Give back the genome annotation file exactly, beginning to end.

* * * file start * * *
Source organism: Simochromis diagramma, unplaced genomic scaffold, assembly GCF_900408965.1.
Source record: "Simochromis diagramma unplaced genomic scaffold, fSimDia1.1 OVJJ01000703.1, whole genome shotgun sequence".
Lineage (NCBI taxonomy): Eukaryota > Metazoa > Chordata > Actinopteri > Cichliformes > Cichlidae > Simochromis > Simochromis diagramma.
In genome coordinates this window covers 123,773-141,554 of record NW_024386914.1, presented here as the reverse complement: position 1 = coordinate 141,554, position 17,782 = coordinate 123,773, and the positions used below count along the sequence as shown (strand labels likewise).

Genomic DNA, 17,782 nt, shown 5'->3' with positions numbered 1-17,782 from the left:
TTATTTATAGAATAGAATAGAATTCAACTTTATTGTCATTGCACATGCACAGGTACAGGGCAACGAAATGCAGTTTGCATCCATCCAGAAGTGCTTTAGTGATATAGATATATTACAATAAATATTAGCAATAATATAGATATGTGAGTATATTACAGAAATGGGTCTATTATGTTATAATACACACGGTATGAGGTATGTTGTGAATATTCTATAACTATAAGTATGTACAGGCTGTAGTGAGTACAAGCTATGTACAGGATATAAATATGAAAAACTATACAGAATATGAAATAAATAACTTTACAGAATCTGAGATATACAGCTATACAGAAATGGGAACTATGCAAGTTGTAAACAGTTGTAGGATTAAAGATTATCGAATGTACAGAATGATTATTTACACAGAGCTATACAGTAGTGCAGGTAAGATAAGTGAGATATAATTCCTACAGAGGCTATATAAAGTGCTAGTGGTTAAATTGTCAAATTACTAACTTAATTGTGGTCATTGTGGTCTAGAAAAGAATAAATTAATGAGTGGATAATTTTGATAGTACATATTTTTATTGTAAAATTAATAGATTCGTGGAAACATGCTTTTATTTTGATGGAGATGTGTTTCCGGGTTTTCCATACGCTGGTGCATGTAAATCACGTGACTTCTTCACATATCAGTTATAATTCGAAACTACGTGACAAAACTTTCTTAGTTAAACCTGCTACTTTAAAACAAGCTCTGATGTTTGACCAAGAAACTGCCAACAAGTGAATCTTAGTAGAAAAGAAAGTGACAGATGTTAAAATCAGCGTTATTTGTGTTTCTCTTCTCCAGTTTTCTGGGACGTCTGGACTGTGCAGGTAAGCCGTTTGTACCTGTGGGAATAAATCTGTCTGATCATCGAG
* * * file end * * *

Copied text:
Source organism: Simochromis diagramma, unplaced genomic scaffold, assembly GCF_900408965.1.
Source record: "Simochromis diagramma unplaced genomic scaffold, fSimDia1.1 OVJJ01000703.1, whole genome shotgun sequence".
Lineage (NCBI taxonomy): Eukaryota > Metazoa > Chordata > Actinopteri > Cichliformes > Cichlidae > Simochromis > Simochromis diagramma.
In genome coordinates this window covers 123,773-141,554 of record NW_024386914.1, presented here as the reverse complement: position 1 = coordinate 141,554, position 17,782 = coordinate 123,773, and the positions used below count along the sequence as shown (strand labels likewise).

Genomic DNA, 17,782 nt, shown 5'->3' with positions numbered 1-17,782 from the left:
TTATTTATAGAATAGAATAGAATTCAACTTTATTGTCATTGCACATGCACAGGTACAGGGCAACGAAATGCAGTTTGCATCCATCCAGAAGTGCTTTAGTGATATAGATATATTACAATAAATATTAGCAATAATATAGATATGTGAGTATATTACAGAAATGGGTCTATTATGTTATAATACACACGGTATGAGGTATGTTGTGAATATTCTATAACTATAAGTATGTACAGGCTGTAGTGAGTACAAGCTATGTACAGGATATAAATATGAAAAACTATACAGAATATGAAATAAATAACTTTACAGAATCTGAGATATACAGCTATACAGAAATGGGAACTATGCAAGTTGTAAACAGTTGTAGGATTAAAGATTATCGAATGTACAGAATGATTATTTACACAGAGCTATACAGTAGTGCAGGTAAGATAAGTGAGATATAATTCCTACAGAGGCTATATAAAGTGCTAGTGGTTAAATTGTCAAATTACTAACTTAATTGTGGTCATTGTGGTCTAGAAAAGAATAAATTAATGAGTGGATAATTTTGATAGTACATATTTTTATTGTAAAATTAATAGATTCGTGGAAACATGCTTTTATTTTGATGGAGATGTGTTTCCGGGTTTTCCATACGCTGGTGCATGTAAATCACGTGACTTCTTCACATATCAGTTATAATTCGAAACTACGTGACAAAACTTTCTTAGTTAAACCTGCTACTTTAAAACAAGCTCTGATGTTTGACCAAGAAACTGCCAACAAGTGAATCTTAGTAGAAAAGAAAGTGACAGATGTTAAAATCAGCGTTATTTGTGTTTCTCTTCTCCAGTTTTCTGGGACGTCTGGACTGTGCAGGTAAGCCGTTTGTACCTGTGGGAATAAATCTGTCTGATCATCGAG